Drop grok failures

I use Logstash to filter data from big files like mysqld.log and mongos.log. It receives thousands of entries from these logs and I use grok to filter data and display it in Kibana.

There are many entries that logstash receives that I don't really care about which why is these entries are failed to be parsed by grok and are given the _grokparsefailure. Those entries take a huge amount of data. I thought about having logstash deleting them right away but this would make debugging impossible.

Is it possible to have entries that are tagged _grokparsefailure deleted after 1 day? Thanks ahead!

I think the easiest way to delete them afterwards would be to create a cron job that calls the Delete by query API filtering the data with a term and a range query.

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Thanks for the response!

that requires the doc_id. Is it possible to generate a list of files with doc_ids of documents that are tagged __grokparsefailure and are older than a day?

You don't need a list of IDs for that API. Why do you think so?

Edit: Not tested (!), but your query would probably have look similar to this.

{
  "query": {
    "bool": {
      "filter": [
        {
          "range": {
            "@timestamp": {
              "lt": "now-1d"
            }
          }
        },
        {
          "term": {
            "tags": "_grokparsefailure"
          }
        }
      ]
    }
  }
}
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Thanks for the response! If I understand right, it should be something like this?

curl -X POST "localhost:9200/filbeat-*/_delete_by_query?pretty" -H 'Content-Type: application/json' -d'
{
  "query": {
    "match": {
      "tags": "_grokparsefailure"
    }
  }
}
'

If that's right, I guess the only thing parameters I couldn't find is the one that says if it's older than X days

Woah, that's incredible. Thank you so much!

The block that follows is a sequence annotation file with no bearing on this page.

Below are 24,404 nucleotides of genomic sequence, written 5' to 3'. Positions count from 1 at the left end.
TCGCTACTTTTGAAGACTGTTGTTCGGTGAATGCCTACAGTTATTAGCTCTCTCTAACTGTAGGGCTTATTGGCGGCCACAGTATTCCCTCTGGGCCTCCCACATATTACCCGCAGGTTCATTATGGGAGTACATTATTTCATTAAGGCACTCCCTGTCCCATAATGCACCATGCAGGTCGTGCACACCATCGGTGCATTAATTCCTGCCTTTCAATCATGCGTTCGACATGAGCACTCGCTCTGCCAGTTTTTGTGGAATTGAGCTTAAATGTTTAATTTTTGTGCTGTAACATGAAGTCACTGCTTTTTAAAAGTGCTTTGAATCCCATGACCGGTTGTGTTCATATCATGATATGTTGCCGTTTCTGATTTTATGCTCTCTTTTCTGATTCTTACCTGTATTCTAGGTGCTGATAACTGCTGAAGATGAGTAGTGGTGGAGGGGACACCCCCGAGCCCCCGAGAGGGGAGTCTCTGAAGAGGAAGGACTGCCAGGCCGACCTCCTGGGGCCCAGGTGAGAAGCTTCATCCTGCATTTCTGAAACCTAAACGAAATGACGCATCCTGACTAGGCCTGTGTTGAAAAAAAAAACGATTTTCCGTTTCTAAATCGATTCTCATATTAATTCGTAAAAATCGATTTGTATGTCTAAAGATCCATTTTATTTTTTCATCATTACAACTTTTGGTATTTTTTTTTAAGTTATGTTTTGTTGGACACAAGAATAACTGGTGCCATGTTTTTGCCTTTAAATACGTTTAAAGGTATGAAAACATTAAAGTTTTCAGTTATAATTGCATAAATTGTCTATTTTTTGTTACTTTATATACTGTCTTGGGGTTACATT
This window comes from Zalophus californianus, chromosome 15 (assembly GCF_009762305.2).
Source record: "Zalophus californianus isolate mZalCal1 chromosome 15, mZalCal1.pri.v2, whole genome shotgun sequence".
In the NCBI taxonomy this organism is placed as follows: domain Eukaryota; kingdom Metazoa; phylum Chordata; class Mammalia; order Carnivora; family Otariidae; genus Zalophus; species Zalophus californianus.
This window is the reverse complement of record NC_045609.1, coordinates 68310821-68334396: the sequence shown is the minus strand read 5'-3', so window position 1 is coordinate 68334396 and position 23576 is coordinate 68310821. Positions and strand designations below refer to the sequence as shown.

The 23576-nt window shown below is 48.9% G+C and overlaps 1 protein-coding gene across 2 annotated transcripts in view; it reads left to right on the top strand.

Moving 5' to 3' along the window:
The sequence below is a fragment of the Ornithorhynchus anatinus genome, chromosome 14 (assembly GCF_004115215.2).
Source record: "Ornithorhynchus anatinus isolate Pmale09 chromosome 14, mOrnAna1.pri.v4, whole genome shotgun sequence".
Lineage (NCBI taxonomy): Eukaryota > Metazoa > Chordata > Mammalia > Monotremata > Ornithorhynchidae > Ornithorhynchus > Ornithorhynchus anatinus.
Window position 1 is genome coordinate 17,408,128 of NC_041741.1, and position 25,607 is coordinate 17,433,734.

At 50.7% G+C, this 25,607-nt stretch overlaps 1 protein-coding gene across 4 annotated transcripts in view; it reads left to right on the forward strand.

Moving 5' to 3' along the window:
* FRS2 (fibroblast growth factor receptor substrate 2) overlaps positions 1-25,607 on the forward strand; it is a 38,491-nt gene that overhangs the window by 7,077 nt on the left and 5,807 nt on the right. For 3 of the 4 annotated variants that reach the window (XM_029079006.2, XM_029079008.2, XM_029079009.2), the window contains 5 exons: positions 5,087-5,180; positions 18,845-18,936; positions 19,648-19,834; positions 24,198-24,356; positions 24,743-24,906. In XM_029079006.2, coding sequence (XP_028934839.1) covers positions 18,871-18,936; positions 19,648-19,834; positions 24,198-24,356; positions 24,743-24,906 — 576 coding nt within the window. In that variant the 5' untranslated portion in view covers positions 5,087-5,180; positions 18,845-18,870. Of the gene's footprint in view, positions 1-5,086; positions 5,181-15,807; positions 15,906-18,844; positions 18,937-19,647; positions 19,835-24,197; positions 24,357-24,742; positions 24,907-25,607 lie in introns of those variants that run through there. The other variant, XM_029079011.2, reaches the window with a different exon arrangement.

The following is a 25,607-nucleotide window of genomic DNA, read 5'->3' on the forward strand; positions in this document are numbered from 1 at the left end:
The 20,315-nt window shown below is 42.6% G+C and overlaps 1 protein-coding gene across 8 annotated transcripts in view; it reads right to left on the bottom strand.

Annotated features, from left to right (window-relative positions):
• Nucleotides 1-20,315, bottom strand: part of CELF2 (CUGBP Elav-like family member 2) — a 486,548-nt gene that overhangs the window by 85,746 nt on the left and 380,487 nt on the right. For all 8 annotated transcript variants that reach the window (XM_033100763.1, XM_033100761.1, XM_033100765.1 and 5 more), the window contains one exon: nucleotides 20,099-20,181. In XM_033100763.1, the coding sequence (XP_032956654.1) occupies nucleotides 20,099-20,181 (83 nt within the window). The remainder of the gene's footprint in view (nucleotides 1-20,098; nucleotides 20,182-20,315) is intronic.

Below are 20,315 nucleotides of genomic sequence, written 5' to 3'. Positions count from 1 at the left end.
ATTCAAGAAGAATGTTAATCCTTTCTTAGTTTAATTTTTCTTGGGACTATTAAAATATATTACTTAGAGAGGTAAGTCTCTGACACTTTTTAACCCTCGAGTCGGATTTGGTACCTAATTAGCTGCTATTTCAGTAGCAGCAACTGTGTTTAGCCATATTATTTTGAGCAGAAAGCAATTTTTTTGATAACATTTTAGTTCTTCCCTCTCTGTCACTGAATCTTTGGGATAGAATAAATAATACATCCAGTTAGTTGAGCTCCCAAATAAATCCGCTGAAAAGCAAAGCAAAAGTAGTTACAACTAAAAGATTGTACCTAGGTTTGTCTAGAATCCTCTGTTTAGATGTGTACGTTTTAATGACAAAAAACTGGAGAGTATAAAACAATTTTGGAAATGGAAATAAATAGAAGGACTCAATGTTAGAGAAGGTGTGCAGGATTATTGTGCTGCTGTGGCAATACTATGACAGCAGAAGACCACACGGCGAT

Would it still be a curl POST request with _delete_by_query? Would I have to provide it certificate? :

curl -X POST "localhost:9200/filebeat-7.9.0/_delete_by_query?pretty" -d'
{
  "query": {
    "bool": {
      "filter": [
        {
          "range": {
            "@timestamp": {
              "lt": "now-1d"
            }
          }
        },
        {
          "term": {
            "tags": "_grokparsefailure"
          }
        }
      ]
    }
  }
}'

Thanks ahead

Before testing I found a document that is recent and has _grokparsefailure. I ran this command:

curl -k -X POST "https://elastic:password@localhost:9200/cleandata/_delete_by_query?pretty" -H 'Content-Type: application/json' -d'
{
  "query": {
    "bool": {
      "filter": [
        {
          "range": {
            "@timestamp": {
              "lt": "now-2d"
            }
          }
        },
        {
          "term": {
            "tags": "_grokparsefailure"
          }
        }
      ]
    }
  }
}'

And go this in response:

{
  "took" : 9382,
  "timed_out" : false,
  "total" : 76957,
  "deleted" : 76957,
  "batches" : 77,
  "version_conflicts" : 0,
  "noops" : 0,
  "retries" : {
    "bulk" : 0,
    "search" : 0
  },
  "throttled_millis" : 0,
  "requests_per_second" : -1.0,
  "throttled_until_millis" : 0,
  "failures" : [ ]
}

When I refreshed the document I saw it's still there : https://i.imgur.com/5PwNIGa.png

Did I do something wrong? Did I miss anything?

You're deleting documents that are older than two days and a document from today survived. Sounds like everything went according to plan?

1 Like

May the lord mercy my stupid soul. You're right. My bad. It worked!

Thank you SO MUCH Jenni!!

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Do you know if the syntax accept wildcards? I tested it on a demo environment and in production the index is different everyday. For example the index for today is filebeat-7.9.0-2020.09.01.

Do you know if it accepts things like:

@localhost:9200/filebeat* <- wildcard